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Environmental Economics Research at EPA

Like hedonic property value studies, hedonic wage studies impute observed market wages to constituent attributes that have no independent markets and hence no observable prices. A carefully structured regression can tease apart the values of non-traded attributes that contribute to the observed market wage. The earliest hedonic wage studies focused on job safety issues but the technique is amenable to studying the environment as well. See, for example, Thaler and Rosen.

You can see the full list of reports corresponding to this section in the benefits analysis - valuation - revealed preference - wage differential subview of the subject view of the Environmental Economics Report Manager (EERM) database.

1. Pollution

When one combines employment observations from different areas, the varying environmental characteristics of those areas can become explanatory variables for wages along with other local factors such as climate. The regression results will then include coefficients for the environmental variables. These can be interpreted as marginal prices or values of the pollutant at the margin.

The 1979 report entitled Methods Development for Assessing Air Pollution Control Benefits Vol IV, Studies on Partial Equilibrium Approaches to Valuation of Environmental Amenities (EE0271D) is a collection of four papers. The third paper, "The Valuation of Locational Amenities: An Alternative to the Hedonic Price Approach," by Maureen L. Cropper is not a property value hedonic study; it is a hedonic wage differential study. It looks at wages across cities and occupations and assumes that within each city, employment occurs in the central business district (CBD) and amenities and disamenities including pollution and crime radiate outward from the CBD and diminish with distance. Residential rents and commuting disutility are also sensitive to distance from the CBD. Individuals are allowed to move between cities so an equilibrium is assumed to occur. As an example of the regression results, “the present discounted value of a 30% reduction in SO2, calculated for a person earning the median income in St. Louis in 1960, is between $418 and $489, or roughly twice the figure cited by Ridker and Henning” in their property value study of St. Louis pollution.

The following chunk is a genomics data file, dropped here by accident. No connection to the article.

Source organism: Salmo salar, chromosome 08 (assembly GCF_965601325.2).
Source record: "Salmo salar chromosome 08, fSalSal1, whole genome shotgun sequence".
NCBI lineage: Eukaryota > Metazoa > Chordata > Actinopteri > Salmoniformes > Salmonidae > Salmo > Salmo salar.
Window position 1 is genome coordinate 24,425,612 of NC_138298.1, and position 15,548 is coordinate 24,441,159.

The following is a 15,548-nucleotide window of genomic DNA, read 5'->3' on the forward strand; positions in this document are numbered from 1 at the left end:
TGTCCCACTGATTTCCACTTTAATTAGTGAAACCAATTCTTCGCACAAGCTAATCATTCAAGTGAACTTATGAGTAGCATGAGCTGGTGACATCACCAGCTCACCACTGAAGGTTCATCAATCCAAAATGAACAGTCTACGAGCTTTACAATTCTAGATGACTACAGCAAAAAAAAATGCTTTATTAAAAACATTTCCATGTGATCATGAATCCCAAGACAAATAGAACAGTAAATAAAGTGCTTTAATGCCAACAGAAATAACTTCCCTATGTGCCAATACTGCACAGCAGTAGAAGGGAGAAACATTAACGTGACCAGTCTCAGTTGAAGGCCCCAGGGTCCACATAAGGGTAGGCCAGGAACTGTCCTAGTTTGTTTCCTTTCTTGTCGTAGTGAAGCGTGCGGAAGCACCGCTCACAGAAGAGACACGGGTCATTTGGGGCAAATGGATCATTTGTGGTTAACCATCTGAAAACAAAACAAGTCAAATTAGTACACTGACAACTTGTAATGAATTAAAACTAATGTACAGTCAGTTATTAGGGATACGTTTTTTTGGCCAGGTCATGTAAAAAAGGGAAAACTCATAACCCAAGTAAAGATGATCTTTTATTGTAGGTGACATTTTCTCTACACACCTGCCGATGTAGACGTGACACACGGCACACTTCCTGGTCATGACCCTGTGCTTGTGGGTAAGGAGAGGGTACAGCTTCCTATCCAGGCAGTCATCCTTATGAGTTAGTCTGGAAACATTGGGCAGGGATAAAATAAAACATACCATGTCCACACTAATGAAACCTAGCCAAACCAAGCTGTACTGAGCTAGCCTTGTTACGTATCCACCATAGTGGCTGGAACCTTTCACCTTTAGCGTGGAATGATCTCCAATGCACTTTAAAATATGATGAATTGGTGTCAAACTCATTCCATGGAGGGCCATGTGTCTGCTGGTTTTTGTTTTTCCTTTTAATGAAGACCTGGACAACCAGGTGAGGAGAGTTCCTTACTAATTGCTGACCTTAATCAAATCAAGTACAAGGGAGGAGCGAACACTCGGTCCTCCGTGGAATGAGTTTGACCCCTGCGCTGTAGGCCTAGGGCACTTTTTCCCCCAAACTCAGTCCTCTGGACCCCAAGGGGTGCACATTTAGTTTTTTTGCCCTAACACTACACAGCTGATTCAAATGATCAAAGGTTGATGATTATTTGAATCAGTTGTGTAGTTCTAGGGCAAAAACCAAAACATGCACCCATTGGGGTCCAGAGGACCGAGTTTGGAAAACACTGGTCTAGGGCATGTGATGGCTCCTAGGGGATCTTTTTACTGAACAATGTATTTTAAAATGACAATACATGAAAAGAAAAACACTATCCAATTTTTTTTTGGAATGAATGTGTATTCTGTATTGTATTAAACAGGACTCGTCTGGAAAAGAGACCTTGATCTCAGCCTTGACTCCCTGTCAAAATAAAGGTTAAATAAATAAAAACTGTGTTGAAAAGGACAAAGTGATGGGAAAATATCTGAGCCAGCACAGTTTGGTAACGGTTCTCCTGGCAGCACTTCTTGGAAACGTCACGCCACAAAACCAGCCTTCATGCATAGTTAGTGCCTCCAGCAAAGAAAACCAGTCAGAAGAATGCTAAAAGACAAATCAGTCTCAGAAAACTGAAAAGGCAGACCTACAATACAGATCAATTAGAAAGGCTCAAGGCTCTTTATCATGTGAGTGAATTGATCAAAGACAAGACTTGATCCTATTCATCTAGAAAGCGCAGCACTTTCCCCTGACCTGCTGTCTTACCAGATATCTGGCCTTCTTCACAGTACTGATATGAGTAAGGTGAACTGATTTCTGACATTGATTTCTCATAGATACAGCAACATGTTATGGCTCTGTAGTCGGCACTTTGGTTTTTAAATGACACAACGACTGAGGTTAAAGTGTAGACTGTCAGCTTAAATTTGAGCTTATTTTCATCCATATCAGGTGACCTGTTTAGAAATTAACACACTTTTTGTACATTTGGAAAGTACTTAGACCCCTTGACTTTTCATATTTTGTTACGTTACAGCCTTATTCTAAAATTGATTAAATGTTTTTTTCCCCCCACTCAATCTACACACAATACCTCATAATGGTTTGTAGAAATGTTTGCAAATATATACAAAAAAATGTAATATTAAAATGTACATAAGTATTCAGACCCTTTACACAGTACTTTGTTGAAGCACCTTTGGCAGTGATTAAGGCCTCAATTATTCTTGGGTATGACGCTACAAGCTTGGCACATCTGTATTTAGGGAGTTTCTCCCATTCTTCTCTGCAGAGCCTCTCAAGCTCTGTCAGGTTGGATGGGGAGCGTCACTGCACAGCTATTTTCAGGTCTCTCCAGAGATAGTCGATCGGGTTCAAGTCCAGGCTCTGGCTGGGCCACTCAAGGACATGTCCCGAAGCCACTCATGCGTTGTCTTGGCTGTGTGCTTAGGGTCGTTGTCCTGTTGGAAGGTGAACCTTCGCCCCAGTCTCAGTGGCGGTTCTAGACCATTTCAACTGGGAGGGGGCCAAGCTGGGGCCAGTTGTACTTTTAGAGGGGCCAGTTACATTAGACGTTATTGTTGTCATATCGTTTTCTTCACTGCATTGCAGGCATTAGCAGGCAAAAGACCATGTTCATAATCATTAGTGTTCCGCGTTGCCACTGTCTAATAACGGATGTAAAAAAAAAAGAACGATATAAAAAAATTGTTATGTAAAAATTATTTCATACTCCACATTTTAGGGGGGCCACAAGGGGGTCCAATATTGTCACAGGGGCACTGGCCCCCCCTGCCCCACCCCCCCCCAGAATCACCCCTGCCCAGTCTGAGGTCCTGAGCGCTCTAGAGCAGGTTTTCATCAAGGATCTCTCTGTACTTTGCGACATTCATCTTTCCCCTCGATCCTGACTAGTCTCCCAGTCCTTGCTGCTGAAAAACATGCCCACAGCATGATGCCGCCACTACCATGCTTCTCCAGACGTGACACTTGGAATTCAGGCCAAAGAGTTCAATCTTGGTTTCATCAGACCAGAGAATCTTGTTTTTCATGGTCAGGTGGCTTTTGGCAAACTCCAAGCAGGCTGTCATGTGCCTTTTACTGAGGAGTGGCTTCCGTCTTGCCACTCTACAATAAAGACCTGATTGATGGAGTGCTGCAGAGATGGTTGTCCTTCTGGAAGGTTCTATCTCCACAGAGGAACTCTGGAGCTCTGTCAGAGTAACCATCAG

Another EPA study that uses the hedonic wage technique is Gerking’s 1980 work, Effects of Air Pollution and Other Environmental Variables of Offered Wages (EE-0026). He performs a hedonic wage differential study to determine the negative value of air pollution. Three measures of air pollution are included in the regression exercise which includes numerous other non-environmental variables to explain wage variation. The investigator derives expected results for the environmental variables, at least in certain cases of interest.